Hierarchical Network Design - Access Layer of the Hierarchical Network Design Model
Hierarchical Network Design - Access Layer of the Hierarchical Network Design Model
To meet a customer's business and technical goals for a
corporate network design, you might need to recommend a
consisting of many interrelated components. This task is made easier if you can
"divide and conquer" the job and develop the design in layers.
Network design experts have developed the hierarchical network design model to
help you develop a topology in discrete layers. Each layer can be focused on
specific functions, allowing you to choose the right systems and features for
the layer. For example, high-speed WAN routers can carry traffic across the
enterprise WAN backbone, medium-speed routers can connect buildings at each
campus, and switches can connect user devices and servers within buildings.
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A typical hierarchical topology is
- A core layer of high-end routers and switches that
are optimized for availability and performance.
- A distribution layer of routers and switches that
- An access layer that connects users via lower-end
switches and wireless access points.
Why Use a Hierarchical Network Design Model
Networks that grow unheeded without any plan in place tend
to develop in an unstructured format. Dr. Peter Welcher, the author of network
design and technology articles for Cisco World and other publications, refers to
unplanned networks as fur-ball network.
Welcher explains the disadvantages of a fur-ball topology
by pointing out the problems that too many CPU adjacencies cause. When network
devices communicate with many other devices, the workload required of the CPUs
on the devices can be burdensome. For example, in a large flat (switched)
network, broadcast packets are burdensome. A broadcast packet interrupts the CPU
on each device within the broadcast domain, and demands processing time on every
device for which a protocol understanding for that broadcast is installed. This
includes routers, workstations, and servers.
Another potential problem with nonhierarchical networks,
besides broadcast packets, is the CPU workload required for routers to
communicate with many other routers and process numerous route advertisements. A
hierarchical network design methodology lets you design a modular topology that
limits the number of communicating routers.
Using a hierarchical model can help you minimize costs. You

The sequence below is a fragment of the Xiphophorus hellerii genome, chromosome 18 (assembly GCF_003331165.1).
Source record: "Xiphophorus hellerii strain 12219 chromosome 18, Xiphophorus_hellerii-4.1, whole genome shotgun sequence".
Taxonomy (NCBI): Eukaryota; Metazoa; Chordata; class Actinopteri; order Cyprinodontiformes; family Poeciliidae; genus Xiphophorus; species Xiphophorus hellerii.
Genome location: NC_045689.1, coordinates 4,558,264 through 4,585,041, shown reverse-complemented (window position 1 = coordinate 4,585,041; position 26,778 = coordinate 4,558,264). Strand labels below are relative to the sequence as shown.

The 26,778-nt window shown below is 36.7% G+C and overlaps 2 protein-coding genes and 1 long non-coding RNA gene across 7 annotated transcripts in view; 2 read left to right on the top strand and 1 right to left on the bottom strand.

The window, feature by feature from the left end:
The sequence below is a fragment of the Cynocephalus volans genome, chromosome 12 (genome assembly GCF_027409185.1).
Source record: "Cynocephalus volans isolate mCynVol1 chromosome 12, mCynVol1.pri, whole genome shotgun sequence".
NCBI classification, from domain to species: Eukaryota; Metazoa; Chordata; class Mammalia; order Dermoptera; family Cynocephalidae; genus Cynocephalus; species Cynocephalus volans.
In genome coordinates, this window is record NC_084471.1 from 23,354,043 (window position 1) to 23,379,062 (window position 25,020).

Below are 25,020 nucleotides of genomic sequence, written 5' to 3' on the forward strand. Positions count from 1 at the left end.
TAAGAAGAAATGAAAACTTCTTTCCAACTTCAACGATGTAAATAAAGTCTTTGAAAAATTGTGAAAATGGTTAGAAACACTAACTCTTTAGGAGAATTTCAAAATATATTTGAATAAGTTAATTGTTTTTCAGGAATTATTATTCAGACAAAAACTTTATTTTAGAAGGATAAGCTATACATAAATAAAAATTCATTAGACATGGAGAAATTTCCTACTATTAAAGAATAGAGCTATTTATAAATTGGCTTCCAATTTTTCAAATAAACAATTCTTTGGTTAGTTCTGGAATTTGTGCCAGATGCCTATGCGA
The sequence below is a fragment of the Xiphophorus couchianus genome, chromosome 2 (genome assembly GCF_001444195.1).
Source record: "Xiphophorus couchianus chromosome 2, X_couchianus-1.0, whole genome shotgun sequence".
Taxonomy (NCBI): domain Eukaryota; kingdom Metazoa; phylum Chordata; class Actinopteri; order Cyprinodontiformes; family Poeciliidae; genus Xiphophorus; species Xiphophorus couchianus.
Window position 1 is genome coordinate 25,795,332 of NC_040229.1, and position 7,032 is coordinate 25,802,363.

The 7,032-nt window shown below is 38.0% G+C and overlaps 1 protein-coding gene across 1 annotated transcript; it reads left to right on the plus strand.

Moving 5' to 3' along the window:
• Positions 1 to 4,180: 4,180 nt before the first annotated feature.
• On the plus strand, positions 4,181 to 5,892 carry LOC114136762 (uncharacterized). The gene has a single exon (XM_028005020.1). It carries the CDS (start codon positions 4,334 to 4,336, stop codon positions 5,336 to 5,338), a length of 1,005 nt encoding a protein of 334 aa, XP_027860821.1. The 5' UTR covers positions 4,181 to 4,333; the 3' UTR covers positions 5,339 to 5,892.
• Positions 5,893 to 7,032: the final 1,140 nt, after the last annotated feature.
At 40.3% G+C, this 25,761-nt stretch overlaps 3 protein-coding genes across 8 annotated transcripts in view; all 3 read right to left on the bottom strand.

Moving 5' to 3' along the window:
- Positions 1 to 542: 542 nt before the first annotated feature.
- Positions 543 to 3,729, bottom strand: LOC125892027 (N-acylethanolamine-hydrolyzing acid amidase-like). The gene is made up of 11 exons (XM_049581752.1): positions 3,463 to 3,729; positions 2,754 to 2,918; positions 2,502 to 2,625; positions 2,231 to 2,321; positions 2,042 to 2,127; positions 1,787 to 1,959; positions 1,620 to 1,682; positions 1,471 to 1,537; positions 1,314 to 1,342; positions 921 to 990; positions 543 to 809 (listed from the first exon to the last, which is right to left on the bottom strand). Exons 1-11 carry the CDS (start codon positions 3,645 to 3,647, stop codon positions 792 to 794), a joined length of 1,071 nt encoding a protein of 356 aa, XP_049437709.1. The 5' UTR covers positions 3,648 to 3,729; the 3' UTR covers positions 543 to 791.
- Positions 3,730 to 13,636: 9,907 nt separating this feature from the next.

can purchase the appropriate internetworking devices for each layer of the
hierarchy, thus avoiding spending money on unnecessary features for a layer.
Also, the modular nature of the hierarchical design model enables accurate
capacity planning within each layer of the hierarchy, thus reducing wasted
bandwidth. Network management responsibility and network management systems can
be distributed to the different layers of a modular network architecture to
control management costs.
Modularity lets you keep each design element simple and
easy to understand. Simplicity minimizes the need for extensive training for
network operations personnel and expedites the implementation of a design.
Testing a network design is made easy because there is clear functionality at
each layer. Fault isolation is improved because network technicians can easily
recognize the transition points in the network to help them isolate possible
Hierarchical design facilitates changes. As elements in a
network require change, the cost of making an upgrade is contained to a small
subset of the overall network. In large flat or meshed network architectures,
changes tend to impact a large number of systems. Replacing one device can
affect numerous networks because of the complex interconnections.
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How Can You Tell When You Have a Good Design
Here are some wise answers from Peter Welcher that are
based on the tenets of hierarchical, modular network design:
- When you already know how to add a new building,
floor, WAN link, remote site, e-commerce service, and so on.
- When new additions cause only local change, to the
directly connected devices.
- When your network can double or triple in size
without major design changes.
- When troubleshooting is easy because there are no
complex protocol interactions to wrap your brain around.
When scalability is a major goal, a hierarchical topology
is recommended because modularity in a design enables creating design elements
that can be replicated as the network grows. Because each instance of a module
is consistent, expansion is easy to plan and implement. For example, planning a
campus network for a new site might simply be a matter of replicating an
existing campus network design.
Flat Versus Hierarchical Topologies
A flat network topology is adequate for very small
networks. With a flat network design, there is no hierarchy. Each
internetworking device has essentially the same job, and the network is not
divided into layers or modules. A flat network topology is easy to design and